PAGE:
You are on page 1of 37

Concrete Mix Design,

Quality Control and


Specification
Fourth Edition

Ken W. Day
James Aldred
Barry Hudson

A SPON PRESS BOOK


Concrete Mix Design,
Quality Control and
Specification

Fourth Edition
Concrete Mix Design,
Quality Control and
Specification

Fourth Edition

Ken W. Day
James Aldred
Barry Hudson

A SPON PRESS BOOK


CRC Press
Taylor & Francis Group
6000 Broken Sound Parkway NW, Suite 300
Boca Raton, FL 33487-2742

© 2014 by Taylor & Francis Group, LLC


CRC Press is an imprint of Taylor & Francis Group, an Informa business

No claim to original U.S. Government works


Version Date: 20130918

International Standard Book Number-13: 978-0-203-12779-7 (eBook - PDF)

This book contains information obtained from authentic and highly regarded sources. Reasonable efforts
have been made to publish reliable data and information, but the author and publisher cannot assume
responsibility for the validity of all materials or the consequences of their use. The authors and publishers
have attempted to trace the copyright holders of all material reproduced in this publication and apologize to
copyright holders if permission to publish in this form has not been obtained. If any copyright material has
not been acknowledged please write and let us know so we may rectify in any future reprint.

Except as permitted under U.S. Copyright Law, no part of this book may be reprinted, reproduced, transmit-
ted, or utilized in any form by any electronic, mechanical, or other means, now known or hereafter invented,
including photocopying, microfilming, and recording, or in any information storage or retrieval system,
without written permission from the publishers.

For permission to photocopy or use material electronically from this work, please access www.copyright.
com (http://www.copyright.com/) or contact the Copyright Clearance Center, Inc. (CCC), 222 Rosewood
Drive, Danvers, MA 01923, 978-750-8400. CCC is a not-for-profit organization that provides licenses and
registration for a variety of users. For organizations that have been granted a photocopy license by the CCC,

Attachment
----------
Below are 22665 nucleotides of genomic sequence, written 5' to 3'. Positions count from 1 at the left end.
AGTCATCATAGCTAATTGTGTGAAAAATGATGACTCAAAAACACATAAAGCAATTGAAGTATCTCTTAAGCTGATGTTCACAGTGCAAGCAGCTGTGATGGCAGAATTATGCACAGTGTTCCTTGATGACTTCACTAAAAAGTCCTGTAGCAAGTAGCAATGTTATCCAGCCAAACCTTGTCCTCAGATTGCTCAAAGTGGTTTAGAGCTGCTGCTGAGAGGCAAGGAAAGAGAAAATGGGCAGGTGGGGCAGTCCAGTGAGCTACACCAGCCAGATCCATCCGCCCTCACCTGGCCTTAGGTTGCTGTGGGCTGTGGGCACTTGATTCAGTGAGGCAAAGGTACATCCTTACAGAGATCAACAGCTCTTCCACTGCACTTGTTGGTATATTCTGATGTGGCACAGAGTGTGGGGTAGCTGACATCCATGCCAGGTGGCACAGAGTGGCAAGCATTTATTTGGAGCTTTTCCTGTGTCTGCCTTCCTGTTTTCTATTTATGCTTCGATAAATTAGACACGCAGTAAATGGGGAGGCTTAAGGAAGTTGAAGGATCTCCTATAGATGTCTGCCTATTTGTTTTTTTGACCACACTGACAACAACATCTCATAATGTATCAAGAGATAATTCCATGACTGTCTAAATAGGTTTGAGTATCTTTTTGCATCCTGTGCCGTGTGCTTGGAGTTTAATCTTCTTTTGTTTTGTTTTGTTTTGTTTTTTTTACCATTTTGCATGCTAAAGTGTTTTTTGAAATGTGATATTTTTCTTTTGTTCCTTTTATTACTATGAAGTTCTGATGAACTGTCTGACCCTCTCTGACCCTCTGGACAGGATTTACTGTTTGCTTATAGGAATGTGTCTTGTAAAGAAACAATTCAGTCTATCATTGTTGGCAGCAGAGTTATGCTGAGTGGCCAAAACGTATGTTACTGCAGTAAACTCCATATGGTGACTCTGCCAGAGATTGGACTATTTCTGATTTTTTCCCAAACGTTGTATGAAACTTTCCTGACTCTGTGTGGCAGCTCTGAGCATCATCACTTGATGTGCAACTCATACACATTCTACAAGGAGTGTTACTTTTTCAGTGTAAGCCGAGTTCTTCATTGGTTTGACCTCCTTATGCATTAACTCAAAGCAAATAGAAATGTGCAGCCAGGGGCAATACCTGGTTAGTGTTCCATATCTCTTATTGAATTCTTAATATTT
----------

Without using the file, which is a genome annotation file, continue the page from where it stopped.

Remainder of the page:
a separate system of payment has been arranged.

Trademark Notice: Product or corporate names may be trademarks or registered trademarks, and are used
only for identification and explanation without intent to infringe.
Visit the Taylor & Francis Web site at
http://www.taylorandfrancis.com

and the CRC Press Web site at


http://www.crcpress.com
Contents

Acknowledgements xiii
Introduction xvii
About the Authors  xix

1 Advice to specifiers 1
1.1 Mix selection  1
1.2 Specifying durability  2
1.3 Specifying thermal limits  4
1.4 Specifying rheology  4
1.5 Specifying drying shrinkage  4

2 Cementitious materials 7
2.1 Portland cement  7
2.1.1 Introduction 7
2.1.2 Significant test results  8
2.1.3 Types of cement  11
2.2 Fly ash (or pulverised fuel ash [PFA])  12
2.2.1 General characteristics  12
2.2.2 Composition of fly ash  14
2.2.3 Effects of fly ash  15
2.2.3.1 Physical effects  15
2.2.3.2 Chemical effects  15
2.2.3.3 Surface chemistry effects  16
2.2.4 Advantages of fly ash  17
2.2.5 Dangers to avoid with fly ash  18
2.2.6 Summary 19
2.3 Superfine fly ash  19
2.4 Ground-granulated blast-furnace slag (GGBS)  20
2.4.1 Properties of GGBS  20

© 2010 Taylor & Francis Group, LLC v


vi Contents

2.4.2 Properties of GGBS concrete  21


2.4.3 Heat generation  21
2.4.4 Blue spotting  22
2.4.5 Ternary blends  22
2.4.6 Autogenous shrinkage  23
2.5 Silica fume  23
2.5.1 High strength  25
2.5.2 Durability 25
2.5.3 Cohesion and resistance to bleeding  26
2.5.4 Shotcrete 27
2.5.5 Surface finish  27
2.6 Rice husk ash (RHA)  27
2.7 Natural pozzolans  28
2.8 Colloidal silica  30
2.9 Metakaolin 30
2.10 Superfine calcium carbonate (pure limestone)  31

3 Aggregates for concrete 33


3.1 Fine aggregate (sand)  33
3.1.1 Manufactured sands  33
3.1.2 Grading 35
3.1.3 Particle shape 43
3.1.3.1 Fine aggregate water requirement
related to percent voids and flow time 45
3.1.4 Clay, silt, or dust content  49